JTF (just the facts): A total of 8 works, hung unframed against white walls in the front and back galleries. The 4 works in the front room are silkscreen on archival inkjet prints with lumber and plexiglas, all made in 2013. Physical dimensions range from 97×49 to 123×55 and all of the works are unique. The 4 works in the back room are silkscreen on archival inkjet prints, with silkscreen on frames and plexiglas, again all made in 2013. 3 of these works range in size from 48×45 to 50×49 and 1 larger work takes up an entire wall at 75×235; these works are also unique. (Installation shots at right.)
Comments/Context: Brendan Fowler’s newest works follow a direct progression from some of the aesthetic ideas found in his earlier projects, so much so that if you aren’t clued into the backstory of his career, they might seem more obtuse and impenetrable than they actually are. Working as both a musician and a visual artist, Fowler has been steadily mixing the two mediums using his own brand of alchemy, employing improvisation to solve visual problems and adding sculptural elements to ads for his band. The result is a series of multi-layered works that may have begun with photography but have ultimately ended up somewhere entirely different.
Fowler’s tour posters promoting his new record start with the usual visual elements: a symbolically catchy background photograph and some overlaid text, with label, venue, and other logos down at the bottom. What is different here is that Fowler has enlarged the posters past normal paste-to-the-wall size and iteratively played with them as elements of more complex sculptures. He inverts them, tilts them at angles, and places them the under plexiglas, undermining the original premise and turning the posters into abstractions. Geometric two-by-fours are added to the brew as a three-dimensional element and plywood backing intentionally peeks out from the edges, creating additional vertical lines that echo the lines of the lumber. In the end, the posters are transformed from ephemeral slap-ons to sturdy constructions, interrupted and decorated with angular forms, reflections, and physical depth.
Many of Fowler’s previous works started with photographs of his studio practice (as well as images of flowers, mirrors, and other items) and joined them together in violently crashing piles, with multiple framed works heaped together and literally colliding, smashing the protective glass and tearing the images. These works had elements of photographic narrative and conceptual juxtaposition, but were then upended by the destructive performance, the pictures left frozen in the middle of the messy jumble or blocked by the backs of rough canvases. New works in the back room take these ideas to their limit, covering the photographs (and frames) with washes of black and purple paint. What was once an image-dependent story has now become a monochrome void, the narrative literally blacked out. The colliding planes, jagged glass, and rough edges remain (as does their bursting vitality as objects), but our ability to discern any context has been frustrated, leaving us with the simple physicality of the materials and their wild spontaneity.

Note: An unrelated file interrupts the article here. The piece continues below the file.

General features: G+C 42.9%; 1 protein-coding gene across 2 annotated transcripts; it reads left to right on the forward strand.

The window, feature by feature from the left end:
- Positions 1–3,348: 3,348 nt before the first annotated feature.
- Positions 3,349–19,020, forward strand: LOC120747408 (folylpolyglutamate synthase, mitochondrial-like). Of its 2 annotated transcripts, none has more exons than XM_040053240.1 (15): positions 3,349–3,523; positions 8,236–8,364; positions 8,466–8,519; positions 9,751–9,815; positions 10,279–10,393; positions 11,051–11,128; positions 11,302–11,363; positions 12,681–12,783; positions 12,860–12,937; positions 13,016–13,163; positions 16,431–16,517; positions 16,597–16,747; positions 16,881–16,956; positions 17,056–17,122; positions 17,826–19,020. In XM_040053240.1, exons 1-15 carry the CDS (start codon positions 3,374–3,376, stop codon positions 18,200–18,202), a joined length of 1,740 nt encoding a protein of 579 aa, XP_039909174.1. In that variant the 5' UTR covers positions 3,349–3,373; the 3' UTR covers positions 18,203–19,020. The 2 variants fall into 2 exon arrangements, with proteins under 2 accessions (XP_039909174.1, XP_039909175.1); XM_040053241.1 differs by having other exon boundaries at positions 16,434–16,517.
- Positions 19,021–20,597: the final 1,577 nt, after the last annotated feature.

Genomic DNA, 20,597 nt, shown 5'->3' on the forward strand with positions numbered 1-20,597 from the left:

Setting aside the jokes about the bad shipper who has smashed the frames and ruined the images, I saw Fowler’s new works as fitting into a larger trend of exploring what happens when the legibility of photography is reduced. His approach is active, and physical, and sculptural, but he is asking some of the same underlying questions about how photography is transformed if its ability to convey information is blocked or occluded. What can we learn from a fragment, a snippet, or the ghost of an image? And does it still hold its power to communicate if it is erased, disrupted or destroyed? I think these are smart questions, and Fowler’s burly, tactile answers extend the conversation in more unconstrained and unruly directions.
Collector’s POV: The works in this show are priced based on size, with all of the works in the front room and the three smaller works in the back room priced at $18000 each; the only exception to this rule is the largest piece in the back room at $35000. Fowler’s works have very little secondary market history, so at this point, gallery retail remains the best/only option for those collectors interested in following up.